Bill Conlin: Write guy, right place in Baseball Hall of Fame

Posted: July 20, 2011

MIDNIGHT had struck during baseball's Hall of Fame weekend last year when the magnitude of it all hit Bill Madden like a Nolan Ryan fastball. One by one, as he sat with his wife Lillian in the Hawkeye Grill of Cooperstown's luxurious Otesaga Resort Hotel, those whom the New York Daily News writer had chronicled on their way to immortality walked toward him on their way to bed.

"Brett, Niekro, Seaver," Madden, last year's winner of the Spink Award, was saying this week. "Ozzie Smith. Sutton.

"They walked by my table and put out their hands and said, 'Welcome to the club.' "

There is no separate plaque on the walls of the Hall of Fame to mark Madden's membership. Truth is, they have their club, and he's in his, his name alongside names like Rice, Runyan, Lardner and Smith - and after this weekend, his friend and colleague Bill Conlin, too.

Displayed prominently in the "Scribes and Mikemen" exhibit on the first floor of Cooperstown's famed museum, The J.G. Taylor Spink Award is precisely that, given to baseball's best reporters and writers for "meritorious service to our profession, to men who helped elevate it by their literary talent, their accomplishments and their integrity."

"And that's why Bill deserves to be there," Ross Newhan, the 2000 Spink winner who covered the Angels and Dodgers for more than four decades, mostly for the Los Angeles Times, said of Conlin. "When I was traveling and a bit younger, I always looked forward to reading him."

"I always wished I could write like that," said Hal McCoy, the longtime Reds beat writer for the Dayton Daily News who won the award in 2003. "I know all the words Bill knows. I just can't put them together like he does."

Said Newhan, "He always wrote with such great flair, turned the average event into a drama. And he definitely knew baseball."

"Absolutely," Madden said. "I'm not sure how he's viewed in other parts of the country, but to those of us in New York, Bill Conlin was and is Philadelphia baseball."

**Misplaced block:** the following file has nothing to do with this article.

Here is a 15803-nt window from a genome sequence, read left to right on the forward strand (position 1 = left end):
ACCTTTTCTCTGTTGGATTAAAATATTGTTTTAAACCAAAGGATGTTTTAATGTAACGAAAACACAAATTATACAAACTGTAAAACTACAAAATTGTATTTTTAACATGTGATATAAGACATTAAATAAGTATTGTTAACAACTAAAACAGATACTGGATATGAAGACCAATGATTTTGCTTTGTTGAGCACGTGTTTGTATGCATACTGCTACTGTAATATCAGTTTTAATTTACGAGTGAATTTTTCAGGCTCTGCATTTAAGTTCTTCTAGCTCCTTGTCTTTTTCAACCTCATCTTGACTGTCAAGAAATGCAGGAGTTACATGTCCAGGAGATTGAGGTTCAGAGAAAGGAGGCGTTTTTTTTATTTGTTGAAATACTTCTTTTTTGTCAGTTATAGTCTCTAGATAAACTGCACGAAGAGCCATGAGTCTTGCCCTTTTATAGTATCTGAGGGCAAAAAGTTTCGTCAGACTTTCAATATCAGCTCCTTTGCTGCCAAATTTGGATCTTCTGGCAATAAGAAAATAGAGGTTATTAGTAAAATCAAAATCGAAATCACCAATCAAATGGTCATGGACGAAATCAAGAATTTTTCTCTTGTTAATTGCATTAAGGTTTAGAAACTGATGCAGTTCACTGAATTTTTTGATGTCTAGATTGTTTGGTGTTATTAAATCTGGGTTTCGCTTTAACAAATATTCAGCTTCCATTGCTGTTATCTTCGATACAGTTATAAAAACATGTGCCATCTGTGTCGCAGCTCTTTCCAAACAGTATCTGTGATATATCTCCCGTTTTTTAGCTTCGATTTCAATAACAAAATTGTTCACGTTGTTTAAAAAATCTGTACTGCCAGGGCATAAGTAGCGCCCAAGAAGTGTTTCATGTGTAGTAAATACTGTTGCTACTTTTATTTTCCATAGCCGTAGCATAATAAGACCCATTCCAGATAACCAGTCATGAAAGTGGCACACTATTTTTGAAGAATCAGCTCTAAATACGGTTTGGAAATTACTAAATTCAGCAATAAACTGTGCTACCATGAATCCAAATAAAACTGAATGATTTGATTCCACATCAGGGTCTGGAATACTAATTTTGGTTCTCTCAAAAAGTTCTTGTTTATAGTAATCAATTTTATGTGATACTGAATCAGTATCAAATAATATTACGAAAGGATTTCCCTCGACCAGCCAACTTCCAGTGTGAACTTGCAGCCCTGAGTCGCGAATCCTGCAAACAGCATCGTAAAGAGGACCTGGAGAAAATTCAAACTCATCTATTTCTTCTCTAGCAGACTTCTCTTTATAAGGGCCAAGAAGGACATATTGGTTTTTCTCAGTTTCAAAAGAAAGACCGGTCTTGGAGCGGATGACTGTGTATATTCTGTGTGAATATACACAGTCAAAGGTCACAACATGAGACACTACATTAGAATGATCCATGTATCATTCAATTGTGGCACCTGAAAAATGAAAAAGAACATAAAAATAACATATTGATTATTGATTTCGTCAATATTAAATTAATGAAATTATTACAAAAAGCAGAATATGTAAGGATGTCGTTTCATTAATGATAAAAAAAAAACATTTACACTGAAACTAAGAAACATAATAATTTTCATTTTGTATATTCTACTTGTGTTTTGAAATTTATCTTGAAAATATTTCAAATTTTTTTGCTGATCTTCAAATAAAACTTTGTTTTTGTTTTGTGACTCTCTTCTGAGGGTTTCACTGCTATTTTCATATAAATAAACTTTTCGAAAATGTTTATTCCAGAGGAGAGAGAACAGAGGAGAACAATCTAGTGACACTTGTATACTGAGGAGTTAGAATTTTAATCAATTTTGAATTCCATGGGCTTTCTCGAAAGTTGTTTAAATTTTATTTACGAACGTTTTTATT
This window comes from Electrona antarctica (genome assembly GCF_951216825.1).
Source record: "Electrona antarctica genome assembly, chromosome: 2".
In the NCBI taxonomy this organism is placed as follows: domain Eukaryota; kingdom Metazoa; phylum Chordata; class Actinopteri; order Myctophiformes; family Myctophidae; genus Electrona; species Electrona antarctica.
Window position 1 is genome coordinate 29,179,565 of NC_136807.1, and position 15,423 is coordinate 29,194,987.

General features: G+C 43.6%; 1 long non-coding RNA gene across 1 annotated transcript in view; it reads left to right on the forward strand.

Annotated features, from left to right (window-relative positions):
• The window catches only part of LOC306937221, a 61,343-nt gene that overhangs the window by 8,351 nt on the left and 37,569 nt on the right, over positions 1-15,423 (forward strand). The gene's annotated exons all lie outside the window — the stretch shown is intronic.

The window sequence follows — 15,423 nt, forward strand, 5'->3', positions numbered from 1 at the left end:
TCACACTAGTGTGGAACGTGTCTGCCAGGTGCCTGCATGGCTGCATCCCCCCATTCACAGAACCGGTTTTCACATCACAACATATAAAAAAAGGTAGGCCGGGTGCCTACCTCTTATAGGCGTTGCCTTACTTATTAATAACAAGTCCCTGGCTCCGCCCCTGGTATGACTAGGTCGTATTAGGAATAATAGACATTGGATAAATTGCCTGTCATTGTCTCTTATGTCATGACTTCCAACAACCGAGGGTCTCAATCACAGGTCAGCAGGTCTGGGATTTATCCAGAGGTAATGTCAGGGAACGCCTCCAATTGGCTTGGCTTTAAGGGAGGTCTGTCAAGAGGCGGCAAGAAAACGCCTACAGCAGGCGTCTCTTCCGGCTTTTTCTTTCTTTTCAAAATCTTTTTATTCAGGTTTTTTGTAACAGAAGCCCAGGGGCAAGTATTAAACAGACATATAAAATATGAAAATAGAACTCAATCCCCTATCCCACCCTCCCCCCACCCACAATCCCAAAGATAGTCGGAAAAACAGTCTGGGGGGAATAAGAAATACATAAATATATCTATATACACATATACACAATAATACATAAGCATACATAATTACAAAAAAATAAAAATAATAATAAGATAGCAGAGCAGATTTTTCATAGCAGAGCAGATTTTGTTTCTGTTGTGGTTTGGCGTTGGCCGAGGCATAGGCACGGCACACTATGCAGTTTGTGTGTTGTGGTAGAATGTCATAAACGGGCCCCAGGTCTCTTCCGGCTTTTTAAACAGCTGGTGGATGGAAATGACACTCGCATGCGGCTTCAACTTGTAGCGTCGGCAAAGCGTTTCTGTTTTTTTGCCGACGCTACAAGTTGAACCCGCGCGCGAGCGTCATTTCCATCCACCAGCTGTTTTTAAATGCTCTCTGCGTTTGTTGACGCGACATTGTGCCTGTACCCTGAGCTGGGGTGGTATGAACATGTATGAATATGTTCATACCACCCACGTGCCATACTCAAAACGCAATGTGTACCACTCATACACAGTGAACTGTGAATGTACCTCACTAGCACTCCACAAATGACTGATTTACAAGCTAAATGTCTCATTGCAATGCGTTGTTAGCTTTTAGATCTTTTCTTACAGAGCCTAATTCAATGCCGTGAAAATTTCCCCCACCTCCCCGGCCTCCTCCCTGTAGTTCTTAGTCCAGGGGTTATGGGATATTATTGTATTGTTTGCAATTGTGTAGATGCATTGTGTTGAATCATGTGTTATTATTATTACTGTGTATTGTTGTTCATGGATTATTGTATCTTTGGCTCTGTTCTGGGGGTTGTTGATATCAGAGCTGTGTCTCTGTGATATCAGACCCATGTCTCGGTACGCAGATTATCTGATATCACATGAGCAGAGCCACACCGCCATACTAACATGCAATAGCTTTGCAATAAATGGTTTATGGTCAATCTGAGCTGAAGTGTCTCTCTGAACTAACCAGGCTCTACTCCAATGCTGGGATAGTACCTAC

As the longtime editor of The Sporting News, J.G. Taylor Spink exerted unprecedented and, in this era, unimaginable influence over baseball. His publication was often referred to as the game's "bible" but if so, it was a living, breathing bible, edited by a living, breathing god. According to his obituary in the Dec. 8, 1962, edition of the New York Herald Tribune, Spink was a man of salty language and early-morning calls to cajole correspondents, a man "who had all kinds of pipelines through the major and minor maze, and when Happy Chandler was commissioner he had one right into the commissioner's office."

Spink was The Sporting News editor during the 1919 Black Sox scandal, and is generally believed to be the ghost writer of some of Judge Kenesaw Mountain Landis' missives at the time. He also battled publicly with Landis, baseball's first commissioner, received favors from the office that no other periodical enjoyed, and exerted influence over the game far in excess of the perceived influence multimedia giant ESPN has over today's game.

"As the driving force of the bible of baseball, Spink's editorials were, essentially, the gospel of baseball and they made him the most powerful man in the game," Madden said during his speech accepting the award last summer.

Then turning to the current baseball commissioner, Madden said, "Imagine that, Mr. Selig, a newspaper man more powerful than even the commissioner."

Conlin, those who know him will attest, is a man Spink would have both battled and bonded with, a man Ring Lardner would have marveled at during those infamous hours after the copy was sent in. More than his immediate predecessors, Conlin's two-plus decades of early morning Daily News deadlines and lasting relationships trace their lineage to the days when men like Grantland Rice and Damon Runyon had more time to think, to write, and most of all, to understand their subject matter beyond the numbers attached to their names.